Now I know this is a spoiler free review so while there is so much I could and would love to get in depth about when it comes to the themes and spirit of the film. I really just want to leave that up to you all to experience first hand. The one thing I will say is that for me, the most unique thing about the original was the setting of Cabrini Green. I have written in depth about it’s haunting history in the past and I was most happy to see that it is still a main character in this film in some way. As kids for better or worse, everyone knew about Cabrini Green thanks to Candyman. The projects were a character all themselves in that film. The imposing and ominous towers stood above it all with the Chicago skyline seemingly so close yet still so far in the background. For me it was very satisfying to see it’s real life fate and the subsequent gentrification of where it once stood, be a fitting and crucial plot point in this new film. It is not often a sequel comes along 30 years later and can use real life changes in the setting to tell it’s important and worthy story. But it is done so well here, I was very happy with that aspect of it.

I have seen some people say the film isn’t scary, and for me calling something scary is quite subjective at this age. Everyone has a different definition of scary. For me, scary is how creepy something is or if I get chills watching it. I think Candyman has some solid eerie and chilling moments that I truly loved and I also think the best thing I could say about it is how after I left the theater, it stayed with me, and made me uneasy while I did normal everyday things. Walking to my car in the garage after the movie at night, waking up in the middle of the night to use the bathroom and feeling uneasy while glancing at the mirror, and even yesterday morning, getting out of the elevator and seeing a lone bee on the ground as if it was waiting for me. All these things creeped me out and unnerved me and that is because of the uneasy feeling the film left me with, similar to the feeling I had almost 30 years ago when I had to walk home late at night by myself from my friend Joey’s house after watching the original for the first time on VHS. These things to me are all sign of a great horror film, and all we as Candyman fans could have asked for from those involved is that they revere the source material they are basing their film on with the same love and respect that we have for what is a true horror classic. To me, it is clear they absolutely do and they absolutely were up to the task of crafting a true sequel to one of the greatest horror films of all time. I left the theater feeling exhilarated because I was so happy they “got it” and that these creative minds clearly were impacted the same way i was and wanted to tell a quality story and honor the classic at the same time. Candyman 2021 feels like the true and rightful spiritual and actual sequel to Candyman 92 and that fact alone for me means the filmmaker’s mission was accomplished.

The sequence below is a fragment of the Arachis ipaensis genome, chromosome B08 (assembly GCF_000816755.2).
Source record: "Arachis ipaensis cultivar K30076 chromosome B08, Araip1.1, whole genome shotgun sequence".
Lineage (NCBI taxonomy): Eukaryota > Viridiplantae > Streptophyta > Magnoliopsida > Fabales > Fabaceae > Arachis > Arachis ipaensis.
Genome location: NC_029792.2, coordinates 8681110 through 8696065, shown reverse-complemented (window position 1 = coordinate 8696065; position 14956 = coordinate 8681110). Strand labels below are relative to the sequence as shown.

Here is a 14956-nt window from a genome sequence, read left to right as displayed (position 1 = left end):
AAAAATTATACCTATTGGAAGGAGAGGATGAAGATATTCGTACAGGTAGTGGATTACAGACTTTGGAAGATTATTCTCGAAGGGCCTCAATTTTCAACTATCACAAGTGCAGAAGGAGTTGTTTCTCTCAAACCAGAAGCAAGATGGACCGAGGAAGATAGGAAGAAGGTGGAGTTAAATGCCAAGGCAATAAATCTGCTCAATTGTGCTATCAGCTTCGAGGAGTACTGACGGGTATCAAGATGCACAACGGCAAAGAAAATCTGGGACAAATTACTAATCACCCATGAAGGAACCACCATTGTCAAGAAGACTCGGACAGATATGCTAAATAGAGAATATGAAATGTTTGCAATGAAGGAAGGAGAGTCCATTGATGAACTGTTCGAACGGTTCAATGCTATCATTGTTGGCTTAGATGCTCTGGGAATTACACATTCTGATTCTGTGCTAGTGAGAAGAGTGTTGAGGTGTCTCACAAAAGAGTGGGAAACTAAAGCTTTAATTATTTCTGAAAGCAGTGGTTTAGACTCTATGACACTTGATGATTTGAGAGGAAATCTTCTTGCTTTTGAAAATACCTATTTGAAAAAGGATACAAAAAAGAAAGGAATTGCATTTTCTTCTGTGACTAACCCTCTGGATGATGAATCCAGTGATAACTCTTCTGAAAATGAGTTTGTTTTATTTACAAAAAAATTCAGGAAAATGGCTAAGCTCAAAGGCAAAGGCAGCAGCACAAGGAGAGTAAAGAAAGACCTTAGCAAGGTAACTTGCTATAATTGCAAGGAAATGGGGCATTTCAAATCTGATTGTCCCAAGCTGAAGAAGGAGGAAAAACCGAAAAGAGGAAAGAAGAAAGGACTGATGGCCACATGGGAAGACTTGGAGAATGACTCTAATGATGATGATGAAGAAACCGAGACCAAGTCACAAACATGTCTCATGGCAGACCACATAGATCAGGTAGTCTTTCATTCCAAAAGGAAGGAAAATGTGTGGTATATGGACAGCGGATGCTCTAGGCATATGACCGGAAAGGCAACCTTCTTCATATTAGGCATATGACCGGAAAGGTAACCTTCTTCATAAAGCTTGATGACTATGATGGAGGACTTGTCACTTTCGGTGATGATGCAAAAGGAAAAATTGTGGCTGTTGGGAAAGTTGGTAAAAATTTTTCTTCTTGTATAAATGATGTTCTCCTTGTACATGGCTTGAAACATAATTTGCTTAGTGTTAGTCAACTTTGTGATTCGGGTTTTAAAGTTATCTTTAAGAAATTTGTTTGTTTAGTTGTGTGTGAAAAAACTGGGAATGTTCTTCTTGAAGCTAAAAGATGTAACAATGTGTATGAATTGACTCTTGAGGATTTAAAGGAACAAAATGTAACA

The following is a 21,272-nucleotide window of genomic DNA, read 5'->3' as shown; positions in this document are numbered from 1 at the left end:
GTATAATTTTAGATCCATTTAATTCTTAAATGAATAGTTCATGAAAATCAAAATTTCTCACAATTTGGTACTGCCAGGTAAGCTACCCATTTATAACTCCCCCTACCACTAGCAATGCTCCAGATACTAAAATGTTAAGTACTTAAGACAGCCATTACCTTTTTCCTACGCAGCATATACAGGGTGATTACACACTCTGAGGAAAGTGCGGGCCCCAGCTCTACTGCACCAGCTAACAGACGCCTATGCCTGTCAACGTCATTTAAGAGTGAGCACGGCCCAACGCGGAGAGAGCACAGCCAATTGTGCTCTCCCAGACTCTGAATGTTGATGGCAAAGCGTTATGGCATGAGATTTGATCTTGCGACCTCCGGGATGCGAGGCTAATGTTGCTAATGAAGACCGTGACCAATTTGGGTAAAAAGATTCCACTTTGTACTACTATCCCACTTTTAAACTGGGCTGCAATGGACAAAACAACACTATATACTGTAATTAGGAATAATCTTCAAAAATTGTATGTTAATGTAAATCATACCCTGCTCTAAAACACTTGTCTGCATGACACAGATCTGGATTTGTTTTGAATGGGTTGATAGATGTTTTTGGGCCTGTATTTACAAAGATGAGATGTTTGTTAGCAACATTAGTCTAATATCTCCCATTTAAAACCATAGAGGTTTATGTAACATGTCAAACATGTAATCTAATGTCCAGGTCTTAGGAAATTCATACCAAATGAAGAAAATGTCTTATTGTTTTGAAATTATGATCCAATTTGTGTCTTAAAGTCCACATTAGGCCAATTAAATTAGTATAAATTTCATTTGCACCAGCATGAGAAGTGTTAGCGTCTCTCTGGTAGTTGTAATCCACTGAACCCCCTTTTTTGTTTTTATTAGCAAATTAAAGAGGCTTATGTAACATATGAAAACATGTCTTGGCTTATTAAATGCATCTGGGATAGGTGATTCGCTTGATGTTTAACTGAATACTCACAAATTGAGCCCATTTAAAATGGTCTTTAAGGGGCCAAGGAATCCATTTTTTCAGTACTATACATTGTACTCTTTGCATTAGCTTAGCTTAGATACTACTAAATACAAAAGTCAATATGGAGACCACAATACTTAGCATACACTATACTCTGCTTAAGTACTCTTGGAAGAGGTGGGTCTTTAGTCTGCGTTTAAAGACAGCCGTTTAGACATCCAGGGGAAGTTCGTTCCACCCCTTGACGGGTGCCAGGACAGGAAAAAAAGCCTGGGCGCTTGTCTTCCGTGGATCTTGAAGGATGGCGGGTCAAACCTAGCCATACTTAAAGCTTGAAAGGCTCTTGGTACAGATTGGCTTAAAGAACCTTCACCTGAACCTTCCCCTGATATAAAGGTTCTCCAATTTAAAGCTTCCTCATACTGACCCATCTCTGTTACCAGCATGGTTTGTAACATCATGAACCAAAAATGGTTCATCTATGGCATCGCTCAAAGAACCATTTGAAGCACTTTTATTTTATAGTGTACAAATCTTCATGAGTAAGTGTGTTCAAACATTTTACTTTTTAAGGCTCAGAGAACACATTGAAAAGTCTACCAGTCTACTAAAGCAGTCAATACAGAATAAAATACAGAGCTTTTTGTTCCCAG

Some people may be turned off by the discussions of race relations, police brutality and segregation and gentrification. Some of those people will have it lost on them that the original film they claim they love is all about those same themes. The rest of those people will just hate the fact that the movie may force them to look in a mirror, will they dare say it 5 times?

I wrote an article about Cabrini Green about 4 years ago in 2017 and how it’s true life horrors inspired many of the on screen stories for the original Candyman film. But it also touched on the good things as well that happened in Cabrini. It is probably the article I am most proud of and I hope if you have not read it yet, you check it out. The link is just below.